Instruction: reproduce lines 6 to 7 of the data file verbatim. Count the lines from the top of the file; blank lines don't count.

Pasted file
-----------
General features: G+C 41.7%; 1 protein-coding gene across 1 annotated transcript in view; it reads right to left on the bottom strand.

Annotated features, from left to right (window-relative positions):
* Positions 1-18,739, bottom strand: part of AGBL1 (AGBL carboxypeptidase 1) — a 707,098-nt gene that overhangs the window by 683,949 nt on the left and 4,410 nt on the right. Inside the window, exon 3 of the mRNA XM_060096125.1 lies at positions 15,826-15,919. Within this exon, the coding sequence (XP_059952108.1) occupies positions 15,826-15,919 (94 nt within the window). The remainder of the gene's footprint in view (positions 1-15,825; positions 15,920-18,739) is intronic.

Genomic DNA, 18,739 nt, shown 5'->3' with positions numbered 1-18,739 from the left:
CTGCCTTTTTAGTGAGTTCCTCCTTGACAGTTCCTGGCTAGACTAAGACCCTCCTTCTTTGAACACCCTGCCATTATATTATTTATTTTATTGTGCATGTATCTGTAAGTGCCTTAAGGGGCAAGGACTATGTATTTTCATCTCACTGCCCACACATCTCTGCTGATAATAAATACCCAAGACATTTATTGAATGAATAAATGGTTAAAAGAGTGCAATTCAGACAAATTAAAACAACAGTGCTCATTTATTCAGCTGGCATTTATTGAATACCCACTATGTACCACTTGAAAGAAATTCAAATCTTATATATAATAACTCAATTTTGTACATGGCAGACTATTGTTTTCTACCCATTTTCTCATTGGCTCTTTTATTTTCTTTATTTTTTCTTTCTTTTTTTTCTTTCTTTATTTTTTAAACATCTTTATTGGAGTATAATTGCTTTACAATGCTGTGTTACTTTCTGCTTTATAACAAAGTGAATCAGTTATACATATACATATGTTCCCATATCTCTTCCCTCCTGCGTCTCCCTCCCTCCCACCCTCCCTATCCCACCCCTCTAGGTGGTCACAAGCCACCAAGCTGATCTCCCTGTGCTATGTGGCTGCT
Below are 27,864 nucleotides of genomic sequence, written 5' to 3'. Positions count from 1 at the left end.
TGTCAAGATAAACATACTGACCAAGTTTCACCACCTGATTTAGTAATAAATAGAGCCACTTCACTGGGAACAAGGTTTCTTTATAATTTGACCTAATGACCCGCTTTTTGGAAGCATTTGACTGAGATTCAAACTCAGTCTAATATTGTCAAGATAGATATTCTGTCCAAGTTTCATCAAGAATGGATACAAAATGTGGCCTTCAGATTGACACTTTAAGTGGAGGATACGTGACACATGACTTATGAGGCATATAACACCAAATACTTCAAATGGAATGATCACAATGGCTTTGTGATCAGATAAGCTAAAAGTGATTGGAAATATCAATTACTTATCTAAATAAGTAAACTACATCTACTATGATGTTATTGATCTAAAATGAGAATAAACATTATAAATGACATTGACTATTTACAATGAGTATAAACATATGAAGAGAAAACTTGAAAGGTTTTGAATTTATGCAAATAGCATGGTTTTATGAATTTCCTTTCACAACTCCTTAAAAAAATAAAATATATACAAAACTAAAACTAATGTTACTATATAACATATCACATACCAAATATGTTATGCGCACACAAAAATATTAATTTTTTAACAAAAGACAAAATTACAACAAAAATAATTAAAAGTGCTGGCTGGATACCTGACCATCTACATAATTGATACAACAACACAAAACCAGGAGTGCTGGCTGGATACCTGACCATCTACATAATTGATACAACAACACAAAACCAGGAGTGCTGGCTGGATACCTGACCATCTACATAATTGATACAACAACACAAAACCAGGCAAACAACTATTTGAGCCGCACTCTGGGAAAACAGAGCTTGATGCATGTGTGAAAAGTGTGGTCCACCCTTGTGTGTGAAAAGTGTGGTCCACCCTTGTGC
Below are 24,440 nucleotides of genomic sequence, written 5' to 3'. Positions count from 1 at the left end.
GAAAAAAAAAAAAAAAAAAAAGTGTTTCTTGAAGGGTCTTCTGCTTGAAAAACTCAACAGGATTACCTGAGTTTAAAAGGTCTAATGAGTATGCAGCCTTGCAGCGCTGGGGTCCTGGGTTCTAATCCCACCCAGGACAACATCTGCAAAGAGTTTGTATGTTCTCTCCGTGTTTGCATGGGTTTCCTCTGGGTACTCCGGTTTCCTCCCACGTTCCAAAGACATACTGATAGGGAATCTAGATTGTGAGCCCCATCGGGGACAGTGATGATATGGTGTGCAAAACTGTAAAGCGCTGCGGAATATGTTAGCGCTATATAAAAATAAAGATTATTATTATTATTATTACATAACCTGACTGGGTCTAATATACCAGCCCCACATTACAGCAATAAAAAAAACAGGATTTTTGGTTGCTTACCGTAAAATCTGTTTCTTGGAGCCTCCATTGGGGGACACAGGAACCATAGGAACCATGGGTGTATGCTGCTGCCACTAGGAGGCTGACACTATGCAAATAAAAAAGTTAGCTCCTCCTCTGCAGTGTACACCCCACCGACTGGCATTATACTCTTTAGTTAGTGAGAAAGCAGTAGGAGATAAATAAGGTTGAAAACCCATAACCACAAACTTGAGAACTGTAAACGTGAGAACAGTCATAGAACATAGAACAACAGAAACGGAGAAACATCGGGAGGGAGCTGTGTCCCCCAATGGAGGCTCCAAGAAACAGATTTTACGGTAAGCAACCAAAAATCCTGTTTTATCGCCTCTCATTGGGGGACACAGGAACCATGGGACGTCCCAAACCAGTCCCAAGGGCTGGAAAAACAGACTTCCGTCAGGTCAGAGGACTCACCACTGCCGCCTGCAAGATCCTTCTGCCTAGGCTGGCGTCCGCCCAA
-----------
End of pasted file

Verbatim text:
Below are 27,864 nucleotides of genomic sequence, written 5' to 3'. Positions count from 1 at the left end.
TGTCAAGATAAACATACTGACCAAGTTTCACCACCTGATTTAGTAATAAATAGAGCCACTTCACTGGGAACAAGGTTTCTTTATAATTTGACCTAATGACCCGCTTTTTGGAAGCATTTGACTGAGATTCAAACTCAGTCTAATATTGTCAAGATAGATATTCTGTCCAAGTTTCATCAAGAATGGATACAAAATGTGGCCTTCAGATTGACACTTTAAGTGGAGGATACGTGACACATGACTTATGAGGCATATAACACCAAATACTTCAAATGGAATGATCACAATGGCTTTGTGATCAGATAAGCTAAAAGTGATTGGAAATATCAATTACTTATCTAAATAAGTAAACTACATCTACTATGATGTTATTGATCTAAAATGAGAATAAACATTATAAATGACATTGACTATTTACAATGAGTATAAACATATGAAGAGAAAACTTGAAAGGTTTTGAATTTATGCAAATAGCATGGTTTTATGAATTTCCTTTCACAACTCCTTAAAAAAATAAAATATATACAAAACTAAAACTAATGTTACTATATAACATATCACATACCAAATATGTTATGCGCACACAAAAATATTAATTTTTTAACAAAAGACAAAATTACAACAAAAATAATTAAAAGTGCTGGCTGGATACCTGACCATCTACATAATTGATACAACAACACAAAACCAGGAGTGCTGGCTGGATACCTGACCATCTACATAATTGATACAACAACACAAAACCAGGAGTGCTGGCTGGATACCTGACCATCTACATAATTGATACAACAACACAAAACCAGGCAAACAACTATTTGAGCCGCACTCTGGGAAAACAGAGCTTGATGCATGTGTGAAAAGTGTGGTCCACCCTTGTGTGTGAAAAGTGTGGTCCACCCTTGTGC